The backlash began after a horse named Merzouga was put down after falling down the hill and fracturing its left leg during the two-day festival called Ageuma Shinji (Riding Horse) in May in the city of Kuwana in central Japan.
Apart from Merzouga, five other horses were reported injured in this year’s festival held on 4 and 5 May.
So far, the festival has been a cultural practice rooted in local traditions and beliefs and has a long history that dates back to the Edo period between 1603 1868. It is believed to have originated as a way to pray for a good harvest and protection against evil spirits.
However, the death of Merzouga has led to demands of the landscape for this race to be reviewed with the prefecture receiving 1,000 complaints.
The issue has also reached Japan’s parliament with lawmakers discussing a petition filed to end the festival which collected more than 31,000 signatures.
The Life Investigation Agency NGO also filed a criminal complaint against 130 people linked to the Ageuma Shinji festival, demanding a review of terrain where the horses are made to run.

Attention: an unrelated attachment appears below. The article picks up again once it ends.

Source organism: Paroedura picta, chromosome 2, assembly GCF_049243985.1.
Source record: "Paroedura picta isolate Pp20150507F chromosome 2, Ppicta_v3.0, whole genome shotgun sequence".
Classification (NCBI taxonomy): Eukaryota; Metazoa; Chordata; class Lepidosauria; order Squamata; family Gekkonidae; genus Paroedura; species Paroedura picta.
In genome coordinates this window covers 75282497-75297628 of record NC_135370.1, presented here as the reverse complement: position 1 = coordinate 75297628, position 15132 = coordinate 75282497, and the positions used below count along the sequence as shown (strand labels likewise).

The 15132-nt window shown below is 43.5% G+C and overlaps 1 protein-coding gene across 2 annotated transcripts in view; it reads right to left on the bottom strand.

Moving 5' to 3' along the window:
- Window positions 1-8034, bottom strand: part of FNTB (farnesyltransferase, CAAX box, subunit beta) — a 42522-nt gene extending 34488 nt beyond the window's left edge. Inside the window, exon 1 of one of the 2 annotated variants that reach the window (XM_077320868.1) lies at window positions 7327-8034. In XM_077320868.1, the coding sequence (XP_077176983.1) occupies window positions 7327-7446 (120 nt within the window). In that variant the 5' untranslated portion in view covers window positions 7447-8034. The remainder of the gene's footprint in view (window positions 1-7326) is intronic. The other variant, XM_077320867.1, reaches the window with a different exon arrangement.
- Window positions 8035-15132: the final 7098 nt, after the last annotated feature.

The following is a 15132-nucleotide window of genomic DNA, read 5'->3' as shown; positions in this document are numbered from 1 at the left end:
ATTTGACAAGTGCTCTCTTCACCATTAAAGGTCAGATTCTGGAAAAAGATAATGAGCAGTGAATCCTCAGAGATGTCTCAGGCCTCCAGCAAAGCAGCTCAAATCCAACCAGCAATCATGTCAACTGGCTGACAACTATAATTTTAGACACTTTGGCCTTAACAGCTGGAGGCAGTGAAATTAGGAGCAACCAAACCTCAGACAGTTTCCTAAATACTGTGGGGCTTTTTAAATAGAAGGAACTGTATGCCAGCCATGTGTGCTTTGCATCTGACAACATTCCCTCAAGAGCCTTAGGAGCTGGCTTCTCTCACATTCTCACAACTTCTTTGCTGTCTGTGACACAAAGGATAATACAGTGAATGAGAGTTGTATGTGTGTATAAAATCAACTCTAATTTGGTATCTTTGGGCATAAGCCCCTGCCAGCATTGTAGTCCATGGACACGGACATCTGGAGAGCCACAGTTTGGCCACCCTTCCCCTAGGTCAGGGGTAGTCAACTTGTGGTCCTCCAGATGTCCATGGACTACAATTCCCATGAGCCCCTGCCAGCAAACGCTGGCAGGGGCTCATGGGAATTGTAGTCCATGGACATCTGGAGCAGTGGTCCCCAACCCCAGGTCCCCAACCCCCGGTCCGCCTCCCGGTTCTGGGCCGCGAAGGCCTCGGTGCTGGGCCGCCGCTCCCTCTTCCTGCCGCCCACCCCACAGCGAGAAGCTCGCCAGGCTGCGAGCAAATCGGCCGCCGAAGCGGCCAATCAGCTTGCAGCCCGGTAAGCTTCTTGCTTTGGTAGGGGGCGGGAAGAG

“Following a backlash over the euthanisation of Merzouga, a council made up of shrine officials, representatives of the prefecture, local police and local residents met behind closed doors on June 19 at the shrine,” Ren Yabuki, the group’s founder said, reported SCMP.
“The council then told local media that the structure of the hill, including the wall, was to be reviewed.”
Now, in a win for campaigners, the prefectural government has announced it will review the slope and structure of the wall in line with animal welfare concerns.
Horses frequently face injuries during the festival as they are forced to jump through nearly impossible obstacles with some videos showing the animals smashing onto walls or falling down during the race.
Disturbing videos on social media show horses being dragged by onlookers, some also seen slapping them and hitting them with ropes, sticks and whips.
The 680-year-old Shinto festival takes place in the Japanese mountain town annually attracting visitors from around the country.
Riders dressed as ancient Japanese warriors participate in the 100m race where horses are made to run along a track up a steep hill that includes clearing a difficult two-metre high embankment before they can enter the precincts of the Tado Taisha Shinto shrine.
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